Toro Ag Irrigation, based in El Cajon, Calif., has launched a program to recycle Aqua-Traxx, its thin-walled, drip irrigation hose for agricultural growers.
Jim Donworth, regional sales manager, spearheaded the recycling program and said it has been four years in the making.
Aqua-Traxx is used to irrigate a variety of row crops including strawberries, melons, tomatoes and other vegetables. An estimated 1 billion feet of linear low density polyethylene drip irrigation tape is sold annually in the California growing valleys.
Toro Ag has implemented pilot programs for recycling in Oxnard, Santa Maria and Salinas, Calif.
The company is working with a local hauler company that will take large roll-away bins to Oxnard fields at the end of the season, pick up the used Aqua-Traxx, take it back to the recycling center and process it into large cubes. Vernon, Calif.-based recycler Primo Corp. will convert that raw material into reprocessed resin, which can be made into products such as pallets, fence posts and containers.
Toro Ag has installed compactor units at the Santa Maria facility.
In Salinas, the company is working on a mobile unit that it will take to the fields, where it will pick up the Aqua-Traxx and compact it on the spot. Donworth said this mobile unit should be up and running in the next couple months.
Donworth said the escalating cost of having drip tape picked up and taken to landfills has been a growing concern for local growers, he said.
In recognition of the company's coordination of a recycling program for Aqua-Traxx, Ventura County Supervisor John Flynn will present Toro Ag with a Ventura County Waste Watch '99 award. The award, which will be presented at the May 14 kickoff event for the Toro Ag recycling project, ``commends Toro Ag for manufacturer responsibility,'' according to David Goldstein, analyst with the Ventura County Solid Waste Management Department.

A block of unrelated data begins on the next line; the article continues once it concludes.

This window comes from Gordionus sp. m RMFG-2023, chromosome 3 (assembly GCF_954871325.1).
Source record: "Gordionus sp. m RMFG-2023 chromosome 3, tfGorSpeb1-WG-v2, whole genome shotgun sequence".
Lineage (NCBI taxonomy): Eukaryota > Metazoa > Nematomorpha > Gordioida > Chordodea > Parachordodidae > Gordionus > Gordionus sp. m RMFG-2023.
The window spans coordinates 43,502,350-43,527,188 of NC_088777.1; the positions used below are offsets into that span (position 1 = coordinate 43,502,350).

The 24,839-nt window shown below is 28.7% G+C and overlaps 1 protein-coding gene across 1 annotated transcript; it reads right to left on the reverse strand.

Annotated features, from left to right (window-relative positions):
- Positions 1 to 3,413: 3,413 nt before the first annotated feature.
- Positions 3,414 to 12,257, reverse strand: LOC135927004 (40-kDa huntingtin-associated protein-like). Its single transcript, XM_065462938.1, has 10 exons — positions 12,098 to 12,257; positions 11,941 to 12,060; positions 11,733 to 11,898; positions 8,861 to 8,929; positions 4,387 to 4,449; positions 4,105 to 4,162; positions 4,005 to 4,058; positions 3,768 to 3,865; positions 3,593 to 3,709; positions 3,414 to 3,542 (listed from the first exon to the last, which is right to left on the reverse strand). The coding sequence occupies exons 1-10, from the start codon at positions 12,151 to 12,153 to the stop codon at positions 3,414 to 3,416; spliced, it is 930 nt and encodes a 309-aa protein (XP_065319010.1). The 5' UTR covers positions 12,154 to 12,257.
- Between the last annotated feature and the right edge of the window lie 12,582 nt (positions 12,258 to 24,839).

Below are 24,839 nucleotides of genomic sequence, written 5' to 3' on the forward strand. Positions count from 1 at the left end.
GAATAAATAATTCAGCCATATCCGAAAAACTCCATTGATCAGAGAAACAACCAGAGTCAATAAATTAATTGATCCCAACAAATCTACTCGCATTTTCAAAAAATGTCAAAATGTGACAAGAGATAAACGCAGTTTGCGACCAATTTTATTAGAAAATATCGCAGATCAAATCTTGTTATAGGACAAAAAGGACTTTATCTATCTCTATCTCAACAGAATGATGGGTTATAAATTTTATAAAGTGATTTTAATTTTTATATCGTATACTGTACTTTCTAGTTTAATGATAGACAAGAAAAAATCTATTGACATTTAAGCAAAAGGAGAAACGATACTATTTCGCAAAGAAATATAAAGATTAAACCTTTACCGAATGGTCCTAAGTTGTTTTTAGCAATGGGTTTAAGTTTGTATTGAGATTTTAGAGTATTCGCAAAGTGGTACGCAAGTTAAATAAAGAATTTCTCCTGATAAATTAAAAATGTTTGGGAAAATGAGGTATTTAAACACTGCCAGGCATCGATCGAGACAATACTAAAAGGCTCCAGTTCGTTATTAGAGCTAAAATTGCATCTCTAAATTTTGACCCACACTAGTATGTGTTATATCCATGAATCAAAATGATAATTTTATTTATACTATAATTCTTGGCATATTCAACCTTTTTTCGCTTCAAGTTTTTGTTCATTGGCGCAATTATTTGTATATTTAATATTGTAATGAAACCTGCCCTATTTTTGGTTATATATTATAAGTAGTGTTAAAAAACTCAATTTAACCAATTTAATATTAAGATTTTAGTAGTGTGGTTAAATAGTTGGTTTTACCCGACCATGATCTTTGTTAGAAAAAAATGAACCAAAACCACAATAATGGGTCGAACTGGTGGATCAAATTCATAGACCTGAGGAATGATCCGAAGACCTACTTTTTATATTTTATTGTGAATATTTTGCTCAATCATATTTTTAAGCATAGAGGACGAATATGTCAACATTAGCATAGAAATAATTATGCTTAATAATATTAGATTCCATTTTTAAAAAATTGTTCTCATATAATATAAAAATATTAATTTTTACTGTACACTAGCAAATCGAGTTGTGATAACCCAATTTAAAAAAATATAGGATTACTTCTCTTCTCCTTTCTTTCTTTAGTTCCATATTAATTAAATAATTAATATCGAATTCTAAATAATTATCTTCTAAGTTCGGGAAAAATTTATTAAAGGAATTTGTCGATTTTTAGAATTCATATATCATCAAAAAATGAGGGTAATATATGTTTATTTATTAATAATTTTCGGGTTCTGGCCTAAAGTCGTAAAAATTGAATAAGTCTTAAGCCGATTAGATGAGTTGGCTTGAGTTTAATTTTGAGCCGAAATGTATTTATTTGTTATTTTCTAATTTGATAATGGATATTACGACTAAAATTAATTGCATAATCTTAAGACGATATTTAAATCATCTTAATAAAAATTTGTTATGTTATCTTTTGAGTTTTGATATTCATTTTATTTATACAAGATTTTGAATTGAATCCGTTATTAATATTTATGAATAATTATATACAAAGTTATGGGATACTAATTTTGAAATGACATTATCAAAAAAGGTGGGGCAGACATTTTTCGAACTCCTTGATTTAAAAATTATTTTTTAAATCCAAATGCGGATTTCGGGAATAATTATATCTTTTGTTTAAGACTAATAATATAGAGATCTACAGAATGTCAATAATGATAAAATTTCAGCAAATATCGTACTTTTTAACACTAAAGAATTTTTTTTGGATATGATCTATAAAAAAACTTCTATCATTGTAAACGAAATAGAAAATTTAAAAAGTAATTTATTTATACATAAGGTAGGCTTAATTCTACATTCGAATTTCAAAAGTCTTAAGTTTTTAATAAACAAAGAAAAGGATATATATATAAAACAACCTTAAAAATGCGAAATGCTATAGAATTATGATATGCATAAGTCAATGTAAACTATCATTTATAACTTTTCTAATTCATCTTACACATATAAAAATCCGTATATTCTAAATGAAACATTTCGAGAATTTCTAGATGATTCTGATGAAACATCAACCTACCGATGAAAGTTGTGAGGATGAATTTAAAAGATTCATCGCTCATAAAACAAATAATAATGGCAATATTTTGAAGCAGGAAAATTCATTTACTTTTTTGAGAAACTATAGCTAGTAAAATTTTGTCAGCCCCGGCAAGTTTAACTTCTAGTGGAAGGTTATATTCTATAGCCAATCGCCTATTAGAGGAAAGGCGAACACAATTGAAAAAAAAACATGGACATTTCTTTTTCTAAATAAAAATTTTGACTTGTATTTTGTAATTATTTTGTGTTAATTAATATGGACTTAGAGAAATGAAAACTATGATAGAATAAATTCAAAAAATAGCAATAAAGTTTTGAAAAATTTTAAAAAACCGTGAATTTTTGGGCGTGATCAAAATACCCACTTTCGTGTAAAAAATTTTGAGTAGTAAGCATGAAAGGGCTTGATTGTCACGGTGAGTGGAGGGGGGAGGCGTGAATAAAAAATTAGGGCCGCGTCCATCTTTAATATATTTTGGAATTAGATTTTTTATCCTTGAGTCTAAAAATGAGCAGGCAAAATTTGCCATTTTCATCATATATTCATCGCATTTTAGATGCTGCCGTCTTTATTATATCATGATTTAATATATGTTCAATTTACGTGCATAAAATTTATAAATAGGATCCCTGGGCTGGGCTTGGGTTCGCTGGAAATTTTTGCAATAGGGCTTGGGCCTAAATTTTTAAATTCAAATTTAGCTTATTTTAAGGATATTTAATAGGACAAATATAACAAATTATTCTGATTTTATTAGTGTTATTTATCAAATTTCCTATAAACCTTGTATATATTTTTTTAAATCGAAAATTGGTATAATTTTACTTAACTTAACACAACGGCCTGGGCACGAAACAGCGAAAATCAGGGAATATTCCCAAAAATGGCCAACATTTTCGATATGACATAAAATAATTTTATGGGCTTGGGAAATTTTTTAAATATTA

Goldstein, who coordinates the Ventura County recycling market development zone, hopes Toro Ag's program will encourage other manufacturers to take responsibility for waste they help create.
``Toro Ag is stepping up to the plate for organizing the infrastructure necessary to recycle their product,'' he said.
If the pilot program works, Toro Ag will look at expanding the program to other geographic areas domestically, such as San Joaquin, Calif.; Texas; and Florida, Donworth said.
In addition to the headquarters facility in El Cajon, Toro Ag has facilities in Oxnard, Santa Maria, Salinas, Ventura and Ladera, Calif.; Sanford, Fla.; Rome and Australia. Toro Ag employs about 300.
Toro Ag is an operating unit of the Toro Co., a global agricultural company based in Bloomington, Minn.